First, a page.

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Depression and Sexual Risk Behaviours Among People Who Inject Drugs : A Gender-Based Analysis Pettes, Tyler; Kerr, Thomas; Voon, Pauline; Nguyen, Paul; Wood, Evan; Hayashi, Kana Jun 30, 2015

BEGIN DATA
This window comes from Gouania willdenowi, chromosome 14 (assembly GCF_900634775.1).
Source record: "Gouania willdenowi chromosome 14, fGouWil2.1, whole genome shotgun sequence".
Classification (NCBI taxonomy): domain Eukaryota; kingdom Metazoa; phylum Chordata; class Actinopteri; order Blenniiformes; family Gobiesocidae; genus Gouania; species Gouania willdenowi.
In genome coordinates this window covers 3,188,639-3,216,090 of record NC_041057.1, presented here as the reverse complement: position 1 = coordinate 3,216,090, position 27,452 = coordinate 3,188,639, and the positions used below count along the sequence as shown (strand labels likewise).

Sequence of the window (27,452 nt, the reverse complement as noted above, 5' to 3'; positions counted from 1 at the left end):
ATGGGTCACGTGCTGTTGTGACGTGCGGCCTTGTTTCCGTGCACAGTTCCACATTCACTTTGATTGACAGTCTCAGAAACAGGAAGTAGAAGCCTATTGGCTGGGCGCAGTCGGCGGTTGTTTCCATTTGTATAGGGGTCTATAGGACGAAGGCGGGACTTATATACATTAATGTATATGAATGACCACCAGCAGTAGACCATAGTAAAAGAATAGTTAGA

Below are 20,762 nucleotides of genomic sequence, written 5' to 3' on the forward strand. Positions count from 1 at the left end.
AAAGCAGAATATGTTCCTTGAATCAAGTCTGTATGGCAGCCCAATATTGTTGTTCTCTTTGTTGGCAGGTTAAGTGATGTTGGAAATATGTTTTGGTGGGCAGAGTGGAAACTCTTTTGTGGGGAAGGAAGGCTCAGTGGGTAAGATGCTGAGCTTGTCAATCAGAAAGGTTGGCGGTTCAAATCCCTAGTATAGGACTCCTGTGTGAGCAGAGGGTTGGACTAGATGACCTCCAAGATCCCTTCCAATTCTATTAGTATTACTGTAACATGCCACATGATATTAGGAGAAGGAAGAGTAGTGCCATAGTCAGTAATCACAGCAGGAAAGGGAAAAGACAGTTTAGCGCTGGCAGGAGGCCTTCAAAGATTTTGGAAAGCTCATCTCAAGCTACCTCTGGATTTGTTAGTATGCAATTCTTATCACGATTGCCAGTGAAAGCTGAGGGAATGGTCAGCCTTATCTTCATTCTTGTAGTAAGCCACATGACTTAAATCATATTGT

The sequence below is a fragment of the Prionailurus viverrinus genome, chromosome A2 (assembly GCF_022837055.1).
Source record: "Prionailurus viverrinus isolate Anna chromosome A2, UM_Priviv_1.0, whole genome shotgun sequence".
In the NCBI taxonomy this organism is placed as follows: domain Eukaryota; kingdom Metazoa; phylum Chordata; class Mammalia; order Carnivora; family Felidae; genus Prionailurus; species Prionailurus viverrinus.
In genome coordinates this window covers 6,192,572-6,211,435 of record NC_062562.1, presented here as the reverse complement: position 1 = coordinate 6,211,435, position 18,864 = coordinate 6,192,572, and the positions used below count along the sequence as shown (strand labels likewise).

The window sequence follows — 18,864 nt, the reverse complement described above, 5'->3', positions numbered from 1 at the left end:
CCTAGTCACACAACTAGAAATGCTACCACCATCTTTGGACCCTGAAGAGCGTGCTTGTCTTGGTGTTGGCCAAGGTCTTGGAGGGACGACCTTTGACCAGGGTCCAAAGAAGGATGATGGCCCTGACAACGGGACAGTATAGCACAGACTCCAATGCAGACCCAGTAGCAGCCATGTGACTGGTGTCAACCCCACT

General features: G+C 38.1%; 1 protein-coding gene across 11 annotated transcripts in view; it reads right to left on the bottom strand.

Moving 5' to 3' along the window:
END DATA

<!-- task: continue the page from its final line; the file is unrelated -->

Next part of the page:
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DEPRESSION AND SEXUAL RISK BEHAVIOURS AMONG PEOPLE WHO INJECT DRUGS: A GENDER-BASED ANALYSISTyler PettesA, Thomas KerrA,B, Pauline VoonA, Paul NguyenA, Evan WoodA,B, and Kanna HayashiA,B,CABritish Columbia Centre for Excellence in HIV/AIDS, St. Paul’s Hospital, 608–1081 Burrard Street, Vancouver, BC V6Z 1Y6, CanadaBDepartment of Medicine, University of British Columbia, St. Paul’s Hospital, 608–1081 Burrard Street, Vancouver, BC V6Z 1Y6, CanadaAbstractBackground—Although many people who inject drugs (PID) contend with comorbidities, including high rates of mental illness, limited attention has been given to the differences in comorbidities among men and women or the potential links between psychiatric disorders and HIV risk behaviours. We sought to longitudinally examine associations between depression and HIV-related sexual risk behaviours among PID, stratified by gender.Methods—Data were derived from a prospective cohort of PID in Vancouver, Canada between December 2005 and November 2009. Using generalised estimating equations, we examined the relationship between depressive symptoms and two types of sexual HIV risk behaviours: engaging in unprotected sex; and having multiple sexual partners. All analyses were stratified by self-reported gender.Results—Overall, 1017 PID participated in this study, including 331 (32.5%) women. At baseline, women reported significantly higher depressive symptoms than men (P < 0.001). In multivariate generalised estimating equations analyses, after adjustment for potential social, demographic and behavioural confounders, more severe depressive symptomology remained independently associated with engaging in unprotected sex [adjusted odds ratio (AOR) = 1.62, 95% confidence interval (CI): 1.18 – 2.23] and having multiple sexual partners (AOR = 1.54, 95% CI: 1.09 – 2.19) among women, but was only marginally associated with having multiple sexual partners among men (AOR = 1.18, 95% CI: 0.98 – 1.41).Conclusions—These findings call for improved integration of psychiatric screening and treatment services within existing public health initiatives designed for PID, particularly for women. Efforts are also needed to address sexual risk-taking among female PID contending with clinically significant depression.CCorresponding author. khayashi@cfenet.ubc.ca. Conflicts of interestNone declared.HHS Public AccessAuthor manuscriptSex Health. Author manuscript; available in PMC 2016 July 29.Published in final edited form as:Sex Health. 2015 June ; 12(3): 224–230. doi:10.1071/SH14200.Author ManuscriptAuthor ManuscriptAuthor ManuscriptAuthor ManuscriptKeywordsHIV risk behaviours; injection drug use; prospective cohort studyINTRODUCTIONOver the past two decades, the comorbid presentation of psychiatric disorders and drug addiction has been well documented.1–6 Specifically, several systematic reviews and meta-analyses have suggested that some psychiatric disorders, including depression, anxiety disorders and antisocial personality behaviours, are more prevalent among people who use drugs than in general populations.7–10 For example, Goldner et al. reported that the incidence of depressive and anxiety symptoms were disproportionately high among populations who abused illicit drugs.7 Additionally, Perdue et al. found that 46.9% of male people who inject drugs (PID) in Seattle were diagnosed as having depressive symptoms.3 Given the increased risk of HIV transmission within this population, there is a need to consider the role that such psychiatric disorders may play in shaping HIV risk behaviours among PID.11–13The effect of depression on sexual HIV risk behaviours among PID has received increasing attention, yet the results have been equivocal. Although some studies have shown that depression was associated with engaging in unprotected sexual intercourse, negative feelings regarding condom use, having sexual intercourse with three or more partners in the past 6 months, and having a greater number of lifetime sexual partners, a meta-analysis found little evidence to suggest that depressive symptoms predicted sexual risk behaviours.1–3,14–16 Further, most research to date has examined these associations using cross-sectional analyses,17 which may explain the discrepancies in the results and point to the need for longitudinal investigations of such relationships.Few studies have investigated whether potential relationships between depression and sexual HIV risk behaviours differ between men and women, despite a body of research indicating important gender-based differences in vulnerability to depression and risks associated with sexual behaviours. Past research has suggested that among people who use drugs, women are far more likely to experience depression than men.18–20 Also, gender roles and relationship dynamics are known to predispose women to risky sexual behaviour.19 Therefore, this study sought to longitudinally investigate the relationship between depression and sexual HIV risk behaviours among male and female PID.METHODSData for this study were derived from the Vancouver Injection Drug Users Study (VPIDS), which was initiated in May 1996. The VPIDS is an ongoing prospective cohort study that has previously been described in detail.21 Briefly, participants are eligible for inclusion in the study if they are 18 years or older, live in the Greater Vancouver region, have injected illicit drugs at least once in the past month, test seronegative for HIV infection, and provide written informed consent. At baseline and semiannually, participants provide blood samples for laboratory analysis and complete an interviewer-administered questionnaire. The Pettes et al. Page 2Sex Health. Author manuscript; available in PMC 2016 July 29.Author ManuscriptAuthor ManuscriptAuthor ManuscriptAuthor Manuscriptquestionnaire elicits a range of information, including demographic data, drug-use patterns, HIV risk behaviours, and access to drug treatment. Participants receive an honorarium of C$20 for each study visit. Ethical approval for VPIDS is obtained on an annual basis from the Providence Health Care/University of British Columbia Research Ethics Board. In the present study, data were abstracted and analysed from those who participated in baseline or follow-up visits between December 2005 and November 2009. The sample was further restricted to those who were sexually active at baseline.Statistical analysesWe examined as our primary outcomes two types of sexual HIV risk behaviours occurring in the 6 months before participants’ interviews: (1) having sex with multiple partners; and (2) inconsistent condom use during vaginal or anal intercourse. To determine the number of sexual partners, participants were asked to report the number of different male and female partners with whom they had engaged in sexual activity within the previous 6 months, excluding those with whom they had engaged in sex for money, shelter, clothes, food, drugs, or favours. These outcome measures have successfully been used in a previous study.22 Inconsistent condom use was determined by asking participants how often a condom was used during vaginal and anal intercourse. Possible responses were: always, usually, sometimes, occasionally, and never. As in a previous study, this variable was dichotomised into ‘consistent’ (i.e. always) and ‘inconsistent’ (i.e. usually, sometimes, occasionally, or never) condom use.22 Those who reported engaging in vaginal and anal intercourse and reported discordant condom use were classified as inconsistent condom users.Our primary explanatory variable of interest was severe depressive symptoms, which was ascertained by the Centre for Epidemiological Studies Depression Scale (CES-D) at each follow up. The CES-D scale is a 20-item survey measuring depressive symptoms and has been shown to be valid and reliable when administered to young people, homeless populations, and drug users.23–26 Consistent with past studies, scores of 22 or above were considered indicative of severe depressive symptoms and a probable diagnosis of depression.1,19,27 Building on previous studies that examined the relationship between depression and sexual HIV risk behaviours among PID, we also considered secondary explanatory variables of interest that might confound the relationship between depressive symptoms and sexual HIV risk behaviours.1–3 These included: age (per year older); identifying as lesbian, gay, bisexual or transgender (LGBT) (yes vs. no); ethnicity (Caucasian vs. others); living in unstable housing (yes vs. no); relationship status (legally married, common law or regular partner vs. others); non-injection crack use (≥ daily vs. < daily); non-injection crystal methamphetamine use (≥ daily vs. < daily); injection heroin use (≥ daily vs. < daily); injection cocaine use (≥ daily vs. < daily); injection crystal methamphetamine use (≥ daily vs. < daily); binge drug use, defined as a period of using injection or noninjection drugs more often than usual (yes vs. no); involvement in sex work (yes vs. no); and having been physically attacked or assaulted (yes vs. no). All behavioural variables referred to the 6-month period before the interview, and variable definitions are consistent with previous investigations.21–28Pettes et al. Page 3Sex Health. Author manuscript; available in PMC 2016 July 29.Author ManuscriptAuthor ManuscriptAuthor ManuscriptAuthor ManuscriptFirst, we compared CES-D scores at baseline between men and women using the Mann–Whitney test. We then examined bivariate and multivariate associations between the two outcomes and all explanatory variables, stratified by gender. Considering serial measures were available for each subject, we used generalised estimating equations (GEE) with a logit link function. GEE analyses allowed for consideration of factors associated with the two sexual risk behaviours over the full length of the study period, with standard errors calculated using an exchangeable correlation structure, adjusted by multiple observations for each individual. Since each individual could report having sex with multiple partners or inconsistent condom use during vaginal or anal intercourse during separate study visits, GEE analyses identified factors correlated with periods of HIV sexual risk behaviours both within and between individuals. GEE models are classified as a type of marginal longitudinal analysis and have been used to analyse datasets containing repeatedmeasures, such as longitudinal cohorts.29 To account for potential confounding with the primary variable of interest, multivariate GEE confounding models were fitted for each outcome using an a priori–defined modelling strategy proposed by Maldonado and Greenland.30 First, we fitted the full model containing the primary and secondary variables with P < 0.05 in the bivariate GEE analyses. Then, we constructed a series of reduced models by removing one secondary variable from the full model at a time. After comparing the coefficient associated with the primary variable of interest in the full model to the coefficient in each reduced model, we dropped the secondary variable associated with the smallest relative change. We repeated this iterative process until the smallest change exceeded 5%. All statistical analyses were performed using SAS software version 9.3 (SAS Institute Inc., Cary, NC, USA). All P-values were two-sided.RESULTSIn total, 1017 PID participated in this study, of whom 331 (32.5%) were women. In total, 331 women contributed 1410 observations, and 686 male participants contributed 3039 observations. The median age of women at baseline was 38 years [interquartile range (IQR): 30–45], whereas it was 43 years (IQR: 36–49) among men. The median CES-D score for the entire sample was 21 (IQR: 12–30). Overall, 197 (59.5%) women and 293 (42.7%) men had CES-D scores ≥ 22 at baseline. The difference in CES-D scores between women (median: 25, IQR: 15–33) and men (median: 19, IQR: 11–27; P < 0.001) was statistically significant.Comparisons of baseline demographic, social and behavioural characteristics between men and women are presented in Table 1. Women were more likely to identify as LGBT, report being in a stable relationship, report daily non-injection crack use, report sex work involvement, and have CES-D scores ≥ 22, whereas men were more likely to be older, Caucasian, and report living in unstable housing (all P < 0.05). The proportions of participants reporting sexual HIV risk behaviours by CES-D scores over the study period are shown in Fig. 1.The demographic, social and behavioural characteristics associated with having multiple sexual partners in the bivariate and multivariate analyses are shown in Table 2. Among women having CES-D scores ≥ 22 remained independently associated with having multiple sexual partners after adjustment for potential social, demographic and behavioural Pettes et al. Page 4Sex Health. Author manuscript; available in PMC 2016 July 29.Author ManuscriptAuthor ManuscriptAuthor ManuscriptAuthor Manuscriptconfounders [adjusted odds ratio (AOR) = 1.54, 95% confidence interval (CI): 1.09 – 2.19]. In addition, age (AOR = 0.95, 95% CI: 0.92 – 0.97), identifying as LGBT (AOR = 2.56, 95% CI: 1.49 – 4.40), at least daily injection cocaine use (AOR = 0.33, 95% CI: 0.14 – 0.77), sex trade involvement (AOR = 2.58, 95% CI: 1.72 – 3.86), and experiencing violence (AOR = 2.19, 95% CI: 1.55 – 3.10) were independently associated with having multiple sexual partners. Among males, having CES-D scores ≥ 22 was marginally associated with having multiple sexual partners (AOR=1.18, 95% CI: 0.98 – 1.41). In addition, being in a stable relationship (AOR = 0.47, 95% CI: 0.35 – 0.62), at least daily non-injection crack use (AOR = 1.42, 95% CI: 1.16 – 1.72), at least daily non- injection crystal methamphetamine use (AOR = 2.75, 95% CI: 1.32 – 5.74), and sex trade involvement (AOR=2.68, 95% CI: 1.15 – 6.24) were independently associated with having multiple sexual partners.Demographic, social and behavioural characteristics associated with inconsistent condom use in bivariate and multivariate analyses are shown in Table 3. As shown in multivariate analyses, having CES-D scores ≥ 22 remained independently associated with inconsistent condom use among females (AOR = 1.62, 95% CI: 1.18–2.23). In addition, age (AOR=0.95, 95% CI: 0.93–0.97), unstable housing (AOR=0.58, 95% CI: 0.41–0.83), and experiencing violence (AOR = 1.76, 95% CI: 1.17–2.66) were independently associated with inconsistent condom use. Among men, having CES-D scores ≥ 22 was not significantly associated with the outcome in the bivariate analysis (OR = 1.13, 95% CI: 0.86–1.50), and therefore we did not fit a multivariate GEE model for this outcome in men.DISCUSSIONIn the present analysis, we observed high rates of depressive symptoms amongst PID in Vancouver, Canada, with more female PID reporting high CES-D scores than male. We also found that female PID presenting with high depressive symptoms were more likely to engage in unprotected sex and have multiple sexual partners, whereas male PID presenting with high depressive symptoms were more likely to report having multiple sexual partners, although this relationship did not meet conventional statistical significance.Our results corroborate past studies that suggest depressive symptoms are higher among PID compared with the general population.17,31 The CES-D scores in our cohort were high, with a median of 21 at baseline, whereas CES-D scores among general population samples average around 8.31 Moreover, 293 (43%) men and 197 (60%) women had CES-D scores ≥ 22, which is indicative of significant depressive symptomology. However, CES-D scores among our cohort were comparable to CESPage 11 of 26 D scores reported in other studies investigating depression among PID in Baltimore and Seattle.3,31Consistent with past studies, we found that women were more likely to report having severe depressive symptoms than men.20,32–33 Some previous gender-based investigations of depression and associated risk behaviours have focused on hormonal differences between men and women, and how such differences might impact psychological reactions to adverse events.34–35 However, other studies have argued that there is an interaction between gender and social factors.19,32,36 For example, one potential hypothesis suggests that in most societies, women traditionally have less social power, which increases their vulnerability to Pettes et al. Page 5Sex Health. Author manuscript; available in PMC 2016 July 29.Author ManuscriptAuthor ManuscriptAuthor ManuscriptAuthor Manuscripttraumatic events such as violence and sexual abuse.36 Indeed, past work undertaken in Vancouver has documented adverse gender-based power relations among local drug users as well as the extreme violence that many women in this community face.37–38 Increased exposure to traumatising experiences can potentially alter females’ biological and psychological stress responses, which may subsequently compromise their problem solving and coping mechanisms when experiencing stressful situations.32,36Although previous studies have suggested that depression is linked with HIV risk behaviours among PID, to our knowledge, this is the first prospective cohort study that has conducted a longitudinal gender-based analysis focused on the relationship between depression and sexual HIV risk behaviours.1–4 Multiple cross-sectional studies and one longitudinal study have found that depression is associated with a variety of sexual HIV risk behaviours.1–3 Other authors have argued that associations between depression and sexual risk behaviours may result from impaired cognitive functioning secondary to depression, which may lead to individuals engaging in potentially risky behaviours such as having a greater number of lifetime sex partners and reporting three or more sex partners in the past 6 months.1,3 One other possible interpretation is that depression is a multifaceted disorder influenced by several psychosocial risk factors and structural exposures, including incarceration.3Our findings highlight the need for integrated screening, counselling, and treatment options to address psychiatric disorders within existing HIV-prevention programs designed for PID. Currently, these interventions are not included in the World Health Organisation or other United Nations agencies’ recommended HIV-prevention interventions for PID.39 Our findings also indicate the need for intervention strategies to be multifaceted and gender-specific. Given that female PID are more likely to experience traumatic events (e.g. sexual abuse) and depression, there is a critical need for social support and mental health treatment interventions tailored to female victims of abuse and violence.32,40 Moreover, female adolescents exhibiting depressive symptomology may be more likely to use illicit substances and engage in risky sexual behaviours, thus there may be a need to develop gender-specific mental health programs targeting at-risk youth, particularly females.1,19 Given the known barriers to healthcare among PID, efforts should be made to offer such programs in lowthreshold initiatives, including drop-in centres where nurses and healthcare practitioners can make referrals to other primary care services.41–42The present study has several limitations. First, as our study sample was not randomly recruited, our findings may not be generalisable to PID in other settings. Second, we relied on self-reported data, thus our findings may be subject to response biases. However, several other studies have demonstrated self-reporting amongst PID is generally valid and reliable.43–44 We were also unable to infer causality from the findings due to the observational nature of our study. Finally, we ascertained depressive symptoms through the use of the CES-D scores. As such, we were unable to identify participants who were clinically diagnosed with depression.In summary, we found that higher depressive symptom scores were independently associated with sexual HIV risk behaviours among women and were marginally associated with having multiple sexual partners among men. These results point to a need for improved integration Pettes et al. Page 6Sex Health. Author manuscript; available in PMC 2016 July 29.Author ManuscriptAuthor ManuscriptAuthor ManuscriptAuthor Manuscriptof psychiatric testing, screening, and counselling services within existing public health initiatives for PID. These results also underscore the importance of gender differences and support the need for gender-specific HIV prevention interventions. Ultimately, gender-specific prevention and treatment strategies should be an integral component among initiatives addressing HIV transmission amongst PID.AcknowledgementsThe authors thank the study participants for their contribution to the research, as well as current and past researchers and staff. The study was supported by the US National Institutes of Health (R01DA011591). This research was undertaken, in part, thanks to funding from the Canada Research Chairs program through a Tier 1 Canada Research Chair in Inner City Medicine which supports Dr Evan Wood. 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Author manuscript; available in PMC 2016 July 29.Author ManuscriptAuthor ManuscriptAuthor ManuscriptAuthor ManuscriptSUMMARYAlthough many people who inject drugs (PID) contend with comorbidities, including high rates of mental illness, limited attention has been given to the differences in comorbidities among men and women or the potential links between psychiatric disorders and HIV risk behaviours. We sought to longitudinally examine associations between depression and HIV-related sexual risk behaviours among PID, stratified by gender. In multivariate analyses, after adjustment for potential social, demographic and behavioural confounders, more severe depressive symptomology remained independently associated with engaging in unprotected sex and having multiple sexual partners among women, but was only marginally associated with having multiple sexual partners among men. These findings call for improved integration of psychiatric screening and treatment services within existing public health initiatives designed for PID, particularly for women.Pettes et al. Page 10Sex Health. Author manuscript; available in PMC 2016 July 29.Author ManuscriptAuthor ManuscriptAuthor ManuscriptAuthor ManuscriptFig. 1. Proportion of people who inject drugs reporting sexual risk behaviours at follow-up, stratified by male and female with Centre for Epidemiological Studies Depression Scale (CES-D) ≥22 versus CES-D <22 (n = 1017).Pettes et al. Page 11Sex Health. Author manuscript; available in PMC 2016 July 29.Author ManuscriptAuthor ManuscriptAuthor ManuscriptAuthor ManuscriptAuthor ManuscriptAuthor ManuscriptAuthor ManuscriptAuthor ManuscriptPettes et al. Page 12Table 1Baseline characteristics stratified by gender (n = 1017)Characteristic Male 686 (67.5%) Female 331(32.5%)P-valueMedian age (IQR) 43 (36–49) 38 (30–45) <0.001LGBT 28 (4) 60 (18) <0.001Caucasian 481 (70) 171 (52) <0.001Unstable housing 484 (71) 199 (60) <0.001In a stable relationshipA 179 (26) 147 (44) <0.001≥ Daily non-injection crack useB 247 (36) 175 (53) <0.001≥ Daily non-injection CM useB,C 4 (1) 3 (1) 0.560≥ Daily heroin injectionB,C 199 (29) 111 (34) 0.142≥ Daily cocaine injectionB,C 57 (8) 29 (9) 0.808≥ Daily CM injectionB 21 (3) 5 (2) 0.142≥ Daily binge drug useB 227 (33) 117 (35) 0.476Sex work involvementB 14 (2) 134 (40) <0.001Experience of violenceB 165 (24) 78 (24) 0.864CES-D scores ≥ 22 293 (43) 197 (60) <0.001Pearson χ2 test was used.IQR, interquartile range; LGBT, lesbian/gay/bisexual/transgender; CM, crystal methamphetamine; CES-D, Centre for Epidemiological Studies Depression ScaleALegally married/common law/regular partner.BRefers to the 6-month period before the interview.Sex Health. Author manuscript; available in PMC 2016 July 29.Author ManuscriptAuthor ManuscriptAuthor ManuscriptAuthor ManuscriptPettes et al. Page 13Table 2Generalised estimating equations analyses of factors associated with having sex with multiple partners among people who use drugs in Vancouver, Canada (n = 1017)Male (n = 686) Female (n = 331)Characteristic UnadjustedOR(95% CI)AdjustedOR(95% CI)Unadjusted OR(95% CI)Adjusted OR(95% CI)Age (per year older) 0.99 (0.97 – 1.01) – 0.93 (0.91 – 0.96) 0.95 (0.92 – 0.97)LGBT (yes vs. no) 2.22 (1.19 – 4.16) – 30.01 (1.78 – 5.10) 2.56 (1.49 – 4.40)Ethnicity (Caucasian vs. others) 0.79 (0.58 – 1.07) – 10.02 (0.65 – 1.61) –Unstable housing (yes vs. no) 1.22 (0.99 – 1.51) – 10.15 (0.78 – 1.70) –In a stable relationship (legally married/common law/regular partner vs. others)0.47 (0.35 – 0.61) 0.47 (0.35 – 0.62) 00.67 (0.47 – 0.98) –Non-injection crack useA (≥ daily vs. < daily) 1.43 (1.18 – 1.73) 1.42 (1.16 – 1.72) 10.84 (1.25 – 2.71) –Non-injection CM useA(≥ daily vs. < daily) 2.40 (1.23 – 4.67) 2.75 (1.32 – 5.74) 70.79 (1.17 – 51.91) –Injection heroin useA (≥ daily vs. < daily) 1.00 (0.81 – 1.25) – 01.94 (1.30 – 2.91) –Injection cocaine useA (≥ daily vs. < daily) 1.17 (0.84 – 1.62) – 0.44 (0.20 – 0.97) 0.33 (0.14 – 0.77)Injection CM useA (≥ daily vs. < daily) 1.44 (0.86 – 2.40) – 2.20 (0.56 – 8.56) –Binge drug useA (yes vs. no) 1.26 (1.07 – 1.49) – 0.82 (0.57 – 1.18) –Sex trade involvementA(yes vs. no) 2.77 (1.19 – 6.44) 2.68 (1.15 – 6.24) 2.91 (1.94 – 4.36) 2.58 (1.72 –Experience of violenceA(yes vs. no) 1.13 (0.93 – 1.36) – 2.34 (1.70 – 3.23) 2.19 (1.55 – 3.10)CES-D scores (≥22 vs. < 22) 1.29 (1.08 – 1.55) 1.18 (0.98 – 1.41) 1.92 (1.39 – 2.65) 1.54 (1.09 – 2.19)CES-D, Centre for Epidemiological Studies Depression Scale; CI, confidence interval; CM, crystal methamphetamine; LGBT, lesbian/gay/bisexual/transgender; OR, odds ratio; –, not applicableARefers to the 6-month period before the interview.Sex Health. Author manuscript; available in PMC 2016 July 29.Author ManuscriptAuthor ManuscriptAuthor ManuscriptAuthor ManuscriptPettes et al. Page 14TABLE 3Generalised estimating equations analyses of factors associated with inconsistent condom use among people who use in Vancouver, Canada (n = 1017)Male (n = 686) Female (n = 331)Characteristic UnadjustedOR(95% CI)AdjustedOR(95% CI)UnadjustedOR(95% CI)AdjustedOR(95% CI)Age (per year older) 0.96 (0.94 – 0.98) – 0.95 (0.93 – 0.97) 0.95 (0.93 – 0.97)LGBT (yes vs. no) 1.47 (0.69 – 3.15) – 1.69 (1.01 – 2.85) –Ethnicity (Caucasian vs. others) 0.66 (0.49 – 0.90) – 1.15 (0.78 – 1.70) –Unstable housing (yes vs. no) 0.89 (0.69 – 1.16) – 0.70 (0.50 – 0.97) 0.58 (0.41 – 0.83)In a stable relationship (legally married/common law/regular partner vs. others)1.98 (1.49 – 2.63) – 1.52 (1.08 – 2.13) –Non-injection crack useA (≥ daily vs. < daily) 1.12 (0.85 – 1.47) – 0.95 (0.66 – 1.36) –Non-injection CM useA(≥ daily vs. < daily) 2.27 (0.91 – 5.66) – 1.80 (0.13 – 24.58) –Injection heroin useA (≥ daily vs. < daily) 1.39 (1.04 – 1.85) – 2.11 (1.48 – 3.00) –Injection cocaine useA (≥ daily vs. < daily) 0.99 (0.63 – 1.56) – 1.06 (0.61 – 1.82) –Injection CM useA (≥ daily vs. < daily) 2.76 (1.52 – 5.00) – 0.49 (0.10 – 2.28) –Binge drug useA (yes vs. no) 0.98 (0.77 – 1.25) – 1.00 (0.73 – 1.36) –Sex trade involvementA (yes vs. no) 3.62 (1.85 – 7.12) – 1.70 (1.18 – 2.45) 1.45 (0.99 – 2.13)Experience of violenceA (yes vs. no) 0.96 (0.71 – 1.30) – 1.87 (1.24 – 2.82) 1.76 (1.17 – 2.66)CES-D scores (≥ 22 vs. < 22) 1.13 (0.86 – 1.50) – 1.82 (1.33 – 2.50) 1.62 (1.18 – 2.23)CES-D, Centre for Epidemiological Studies Depression Scale; CI, confidence interval; CM, crystal methamphetamine; LGBT, lesbian/gay/bisexual/transgender; OR, odds ratio; –, not applicableARefers to the 6-month period before the interview.Sex Health. Author manuscript; available in PMC 2016 July 29.